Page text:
In order, then, that the faithful who are in the state of grace and rightly and devoutly wish to share in the sacred meal may not be deprived of this sacramental aid and solace, Pope Paul VI has decided it opportune to authorize special ministers who will be empowered to give communion to themselves and others of the faithful, under the exact and specified conditions here listed."
(From ewtn.com/library/CURIA/CDWIMCAR.htm ).


#9

When it comes to Lectors, this is what the GIRM says

  1. By tradition, the function of proclaiming the readings is ministerial, not presidential. The readings, therefore, should be proclaimed by a lector, and the Gospel by a deacon or, in his absence, a priest other than the celebrant. If, however, a deacon or another priest is not present, the priest celebrant himself should read the Gospel. Further, if another suitable lector is also not present, then the priest celebrant should also proclaim the other readings.

"Lector" is an instituted ministry (not a minor order in the OF), one that may be conferred on any properly instructed and disposed Catholic male who meets the requirements set by the national Conference of Bishops but one that, in practice in most dioceses in North America, is only conferred to those preparing for the diaconate (either transitional or permanent).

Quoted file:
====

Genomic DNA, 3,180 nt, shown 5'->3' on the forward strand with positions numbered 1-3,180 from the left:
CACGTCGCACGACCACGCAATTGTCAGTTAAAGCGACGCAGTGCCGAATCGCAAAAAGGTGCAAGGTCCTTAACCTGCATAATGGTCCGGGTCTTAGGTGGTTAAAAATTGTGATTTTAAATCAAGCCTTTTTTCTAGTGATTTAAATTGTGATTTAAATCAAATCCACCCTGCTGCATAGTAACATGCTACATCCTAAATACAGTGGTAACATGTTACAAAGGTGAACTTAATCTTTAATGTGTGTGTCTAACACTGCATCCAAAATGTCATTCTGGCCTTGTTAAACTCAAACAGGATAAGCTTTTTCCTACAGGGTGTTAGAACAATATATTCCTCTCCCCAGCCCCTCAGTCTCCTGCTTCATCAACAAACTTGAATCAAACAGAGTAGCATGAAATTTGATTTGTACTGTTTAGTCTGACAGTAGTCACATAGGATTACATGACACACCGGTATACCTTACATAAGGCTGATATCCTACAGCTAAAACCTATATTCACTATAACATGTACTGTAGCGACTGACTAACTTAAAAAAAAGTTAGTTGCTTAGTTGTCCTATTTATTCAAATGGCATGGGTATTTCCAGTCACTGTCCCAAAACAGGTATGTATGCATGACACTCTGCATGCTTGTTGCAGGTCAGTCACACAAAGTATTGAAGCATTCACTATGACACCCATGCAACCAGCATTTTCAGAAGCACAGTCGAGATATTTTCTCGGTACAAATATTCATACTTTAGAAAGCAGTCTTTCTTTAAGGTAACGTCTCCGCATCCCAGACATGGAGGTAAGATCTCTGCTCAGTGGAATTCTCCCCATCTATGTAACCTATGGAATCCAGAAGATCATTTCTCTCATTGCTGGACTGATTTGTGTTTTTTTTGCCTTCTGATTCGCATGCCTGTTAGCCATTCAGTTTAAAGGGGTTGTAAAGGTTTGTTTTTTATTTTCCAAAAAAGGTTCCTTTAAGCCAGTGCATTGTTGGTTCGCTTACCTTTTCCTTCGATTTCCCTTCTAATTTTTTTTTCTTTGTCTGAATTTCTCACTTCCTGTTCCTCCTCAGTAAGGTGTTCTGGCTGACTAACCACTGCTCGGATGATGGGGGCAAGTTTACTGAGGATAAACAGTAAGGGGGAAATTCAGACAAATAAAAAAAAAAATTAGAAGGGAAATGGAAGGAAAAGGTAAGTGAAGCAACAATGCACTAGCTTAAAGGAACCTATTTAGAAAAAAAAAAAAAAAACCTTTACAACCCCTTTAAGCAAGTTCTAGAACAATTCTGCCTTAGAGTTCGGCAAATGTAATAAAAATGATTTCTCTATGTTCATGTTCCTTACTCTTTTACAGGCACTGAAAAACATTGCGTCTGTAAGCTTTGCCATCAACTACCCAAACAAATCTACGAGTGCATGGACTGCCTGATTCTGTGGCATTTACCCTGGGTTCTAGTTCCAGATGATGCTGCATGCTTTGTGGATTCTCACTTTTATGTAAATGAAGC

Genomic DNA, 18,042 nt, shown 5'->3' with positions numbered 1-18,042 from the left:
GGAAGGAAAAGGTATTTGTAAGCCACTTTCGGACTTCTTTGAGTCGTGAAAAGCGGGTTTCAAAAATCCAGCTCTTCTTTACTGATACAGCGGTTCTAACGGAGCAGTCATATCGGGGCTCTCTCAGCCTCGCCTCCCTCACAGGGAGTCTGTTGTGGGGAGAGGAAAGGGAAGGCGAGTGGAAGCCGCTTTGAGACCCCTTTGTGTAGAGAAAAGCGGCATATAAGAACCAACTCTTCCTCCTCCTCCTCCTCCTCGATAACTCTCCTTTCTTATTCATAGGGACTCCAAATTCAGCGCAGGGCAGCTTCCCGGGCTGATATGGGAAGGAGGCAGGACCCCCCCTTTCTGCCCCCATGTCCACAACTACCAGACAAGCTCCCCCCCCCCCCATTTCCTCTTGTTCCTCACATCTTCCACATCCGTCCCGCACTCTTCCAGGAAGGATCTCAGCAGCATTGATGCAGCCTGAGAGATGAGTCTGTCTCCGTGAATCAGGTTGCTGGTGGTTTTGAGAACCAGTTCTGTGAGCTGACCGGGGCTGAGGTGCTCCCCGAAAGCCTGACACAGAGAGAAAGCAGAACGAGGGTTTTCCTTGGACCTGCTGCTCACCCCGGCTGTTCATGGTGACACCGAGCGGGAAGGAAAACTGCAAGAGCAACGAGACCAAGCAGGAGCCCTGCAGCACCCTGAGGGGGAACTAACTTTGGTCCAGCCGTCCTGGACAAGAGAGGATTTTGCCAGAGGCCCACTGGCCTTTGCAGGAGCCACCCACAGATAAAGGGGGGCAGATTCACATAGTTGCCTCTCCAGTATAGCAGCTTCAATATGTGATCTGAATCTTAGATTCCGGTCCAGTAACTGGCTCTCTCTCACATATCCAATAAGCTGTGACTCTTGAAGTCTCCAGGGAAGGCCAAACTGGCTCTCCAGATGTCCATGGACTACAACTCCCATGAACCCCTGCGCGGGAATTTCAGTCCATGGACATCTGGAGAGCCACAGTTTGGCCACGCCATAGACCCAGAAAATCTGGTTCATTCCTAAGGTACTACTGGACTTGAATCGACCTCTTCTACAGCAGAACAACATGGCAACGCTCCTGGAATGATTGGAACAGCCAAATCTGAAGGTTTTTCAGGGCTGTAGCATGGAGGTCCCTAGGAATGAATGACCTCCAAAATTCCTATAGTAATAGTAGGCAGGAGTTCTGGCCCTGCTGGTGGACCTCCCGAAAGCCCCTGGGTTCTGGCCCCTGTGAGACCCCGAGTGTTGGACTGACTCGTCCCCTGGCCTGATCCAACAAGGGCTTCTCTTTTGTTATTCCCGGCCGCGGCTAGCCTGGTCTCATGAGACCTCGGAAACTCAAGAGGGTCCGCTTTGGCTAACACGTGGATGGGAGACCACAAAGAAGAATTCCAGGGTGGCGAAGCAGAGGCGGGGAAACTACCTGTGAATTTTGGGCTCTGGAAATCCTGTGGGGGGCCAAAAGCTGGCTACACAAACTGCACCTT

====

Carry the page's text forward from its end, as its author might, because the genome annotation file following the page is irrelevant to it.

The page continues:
If there are no Instituted Lectors available, Canon Law allows men and women to act in their stead.

Can. 230 §1. Lay men who possess the age and qualifications established by decree of the conference of bishops can be admitted on a stable basis through the prescribed liturgical rite to the ministries of lector and acolyte. Nevertheless, the conferral of these ministries does not grant them the right to obtain support or remuneration from the Church.